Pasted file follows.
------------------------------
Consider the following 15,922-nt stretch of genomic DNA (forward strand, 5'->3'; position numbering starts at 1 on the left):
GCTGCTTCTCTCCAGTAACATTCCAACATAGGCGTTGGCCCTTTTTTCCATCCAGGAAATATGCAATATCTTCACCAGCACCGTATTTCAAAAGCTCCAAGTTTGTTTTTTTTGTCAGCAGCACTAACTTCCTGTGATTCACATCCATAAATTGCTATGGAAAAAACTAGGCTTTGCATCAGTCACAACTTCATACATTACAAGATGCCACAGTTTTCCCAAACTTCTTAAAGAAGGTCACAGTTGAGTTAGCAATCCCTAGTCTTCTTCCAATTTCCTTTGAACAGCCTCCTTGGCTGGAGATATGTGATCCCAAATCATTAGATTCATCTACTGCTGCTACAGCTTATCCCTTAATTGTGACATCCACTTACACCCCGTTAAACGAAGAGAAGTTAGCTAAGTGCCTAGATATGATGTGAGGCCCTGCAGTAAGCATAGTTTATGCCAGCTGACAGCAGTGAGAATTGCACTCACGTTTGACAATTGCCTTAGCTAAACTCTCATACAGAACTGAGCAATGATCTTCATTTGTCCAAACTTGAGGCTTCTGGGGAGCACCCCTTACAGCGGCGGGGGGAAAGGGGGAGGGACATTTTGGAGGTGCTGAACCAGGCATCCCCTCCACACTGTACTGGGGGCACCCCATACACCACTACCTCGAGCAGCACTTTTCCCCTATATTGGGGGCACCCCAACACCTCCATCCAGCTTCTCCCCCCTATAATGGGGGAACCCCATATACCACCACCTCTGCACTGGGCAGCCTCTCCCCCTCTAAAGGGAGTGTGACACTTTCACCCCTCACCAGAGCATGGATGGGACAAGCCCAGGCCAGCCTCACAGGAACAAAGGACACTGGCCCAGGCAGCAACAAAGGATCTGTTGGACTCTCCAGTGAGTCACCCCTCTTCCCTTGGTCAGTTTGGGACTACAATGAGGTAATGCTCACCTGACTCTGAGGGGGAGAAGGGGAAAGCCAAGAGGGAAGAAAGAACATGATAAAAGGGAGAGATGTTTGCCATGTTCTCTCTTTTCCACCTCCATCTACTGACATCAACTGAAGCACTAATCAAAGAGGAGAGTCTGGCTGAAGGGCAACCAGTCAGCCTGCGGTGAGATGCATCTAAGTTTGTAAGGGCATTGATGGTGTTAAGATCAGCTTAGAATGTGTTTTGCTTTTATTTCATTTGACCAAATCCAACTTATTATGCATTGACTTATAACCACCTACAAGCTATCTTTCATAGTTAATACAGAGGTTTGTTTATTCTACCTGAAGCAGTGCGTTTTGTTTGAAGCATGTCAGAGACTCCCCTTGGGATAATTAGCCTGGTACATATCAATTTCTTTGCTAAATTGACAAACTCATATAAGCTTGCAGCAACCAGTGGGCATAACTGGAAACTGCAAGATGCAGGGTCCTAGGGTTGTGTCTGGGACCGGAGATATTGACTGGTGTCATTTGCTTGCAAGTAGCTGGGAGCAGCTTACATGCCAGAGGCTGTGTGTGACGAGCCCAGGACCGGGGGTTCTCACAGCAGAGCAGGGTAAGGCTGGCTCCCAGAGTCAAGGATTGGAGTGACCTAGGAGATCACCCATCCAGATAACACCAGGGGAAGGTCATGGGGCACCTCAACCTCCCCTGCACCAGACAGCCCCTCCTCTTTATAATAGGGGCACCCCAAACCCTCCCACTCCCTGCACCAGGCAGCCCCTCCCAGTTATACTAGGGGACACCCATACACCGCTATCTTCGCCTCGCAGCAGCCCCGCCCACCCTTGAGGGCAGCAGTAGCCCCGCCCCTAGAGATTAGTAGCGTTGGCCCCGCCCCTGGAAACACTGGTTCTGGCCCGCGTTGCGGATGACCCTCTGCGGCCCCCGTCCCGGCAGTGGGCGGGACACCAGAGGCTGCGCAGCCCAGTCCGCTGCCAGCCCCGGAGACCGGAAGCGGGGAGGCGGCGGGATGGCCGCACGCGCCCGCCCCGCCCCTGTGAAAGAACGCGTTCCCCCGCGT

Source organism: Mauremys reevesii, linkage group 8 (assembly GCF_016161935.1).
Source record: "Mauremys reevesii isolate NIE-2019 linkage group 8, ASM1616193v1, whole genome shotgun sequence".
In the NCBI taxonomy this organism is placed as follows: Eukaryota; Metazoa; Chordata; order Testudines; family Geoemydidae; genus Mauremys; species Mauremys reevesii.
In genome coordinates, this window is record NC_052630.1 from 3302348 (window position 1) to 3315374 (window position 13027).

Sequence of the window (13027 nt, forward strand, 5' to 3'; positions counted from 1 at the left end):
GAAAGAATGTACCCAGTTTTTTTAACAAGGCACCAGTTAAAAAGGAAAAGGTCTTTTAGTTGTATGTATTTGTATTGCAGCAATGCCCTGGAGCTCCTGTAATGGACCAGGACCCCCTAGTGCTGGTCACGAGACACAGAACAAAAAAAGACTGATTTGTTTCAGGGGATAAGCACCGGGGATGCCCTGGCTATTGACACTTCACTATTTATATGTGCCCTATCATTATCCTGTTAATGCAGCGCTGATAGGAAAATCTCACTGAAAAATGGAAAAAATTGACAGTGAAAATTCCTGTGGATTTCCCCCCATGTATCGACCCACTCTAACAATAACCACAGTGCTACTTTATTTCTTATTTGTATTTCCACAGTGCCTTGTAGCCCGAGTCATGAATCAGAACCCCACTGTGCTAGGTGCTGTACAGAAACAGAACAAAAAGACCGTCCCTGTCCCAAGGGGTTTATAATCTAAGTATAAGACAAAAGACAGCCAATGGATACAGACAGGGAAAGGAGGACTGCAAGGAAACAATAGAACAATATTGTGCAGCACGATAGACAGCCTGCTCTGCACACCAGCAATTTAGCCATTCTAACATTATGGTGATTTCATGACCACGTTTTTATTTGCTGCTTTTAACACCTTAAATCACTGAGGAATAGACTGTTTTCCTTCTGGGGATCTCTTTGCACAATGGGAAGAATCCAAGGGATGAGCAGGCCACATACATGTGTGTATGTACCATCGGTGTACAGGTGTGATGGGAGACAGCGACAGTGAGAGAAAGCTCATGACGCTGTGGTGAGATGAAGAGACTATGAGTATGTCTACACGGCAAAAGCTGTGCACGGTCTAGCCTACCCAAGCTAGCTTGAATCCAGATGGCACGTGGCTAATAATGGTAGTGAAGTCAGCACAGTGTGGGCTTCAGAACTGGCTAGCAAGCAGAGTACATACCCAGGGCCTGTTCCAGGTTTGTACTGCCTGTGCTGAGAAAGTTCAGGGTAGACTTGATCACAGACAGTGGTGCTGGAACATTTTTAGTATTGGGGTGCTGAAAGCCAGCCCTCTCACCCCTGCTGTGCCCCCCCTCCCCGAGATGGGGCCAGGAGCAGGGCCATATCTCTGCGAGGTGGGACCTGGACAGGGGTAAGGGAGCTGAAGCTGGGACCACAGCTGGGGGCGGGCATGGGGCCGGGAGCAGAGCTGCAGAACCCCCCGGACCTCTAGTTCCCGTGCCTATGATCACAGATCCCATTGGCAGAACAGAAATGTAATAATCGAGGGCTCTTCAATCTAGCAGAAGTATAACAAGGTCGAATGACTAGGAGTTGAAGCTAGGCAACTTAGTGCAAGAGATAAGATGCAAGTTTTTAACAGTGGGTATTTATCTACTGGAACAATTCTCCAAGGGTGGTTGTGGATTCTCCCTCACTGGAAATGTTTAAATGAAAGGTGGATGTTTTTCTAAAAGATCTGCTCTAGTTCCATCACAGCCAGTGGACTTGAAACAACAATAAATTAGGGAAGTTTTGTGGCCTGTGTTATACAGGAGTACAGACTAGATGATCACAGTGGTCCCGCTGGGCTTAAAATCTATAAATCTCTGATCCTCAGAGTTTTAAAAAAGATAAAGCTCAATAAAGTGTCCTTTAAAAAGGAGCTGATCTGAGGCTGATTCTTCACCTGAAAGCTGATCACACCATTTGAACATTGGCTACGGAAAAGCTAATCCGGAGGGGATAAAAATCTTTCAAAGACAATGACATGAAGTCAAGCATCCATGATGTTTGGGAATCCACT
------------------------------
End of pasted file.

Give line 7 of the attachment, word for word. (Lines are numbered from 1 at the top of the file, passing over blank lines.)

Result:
Sequence of the window (13027 nt, forward strand, 5' to 3'; positions counted from 1 at the left end):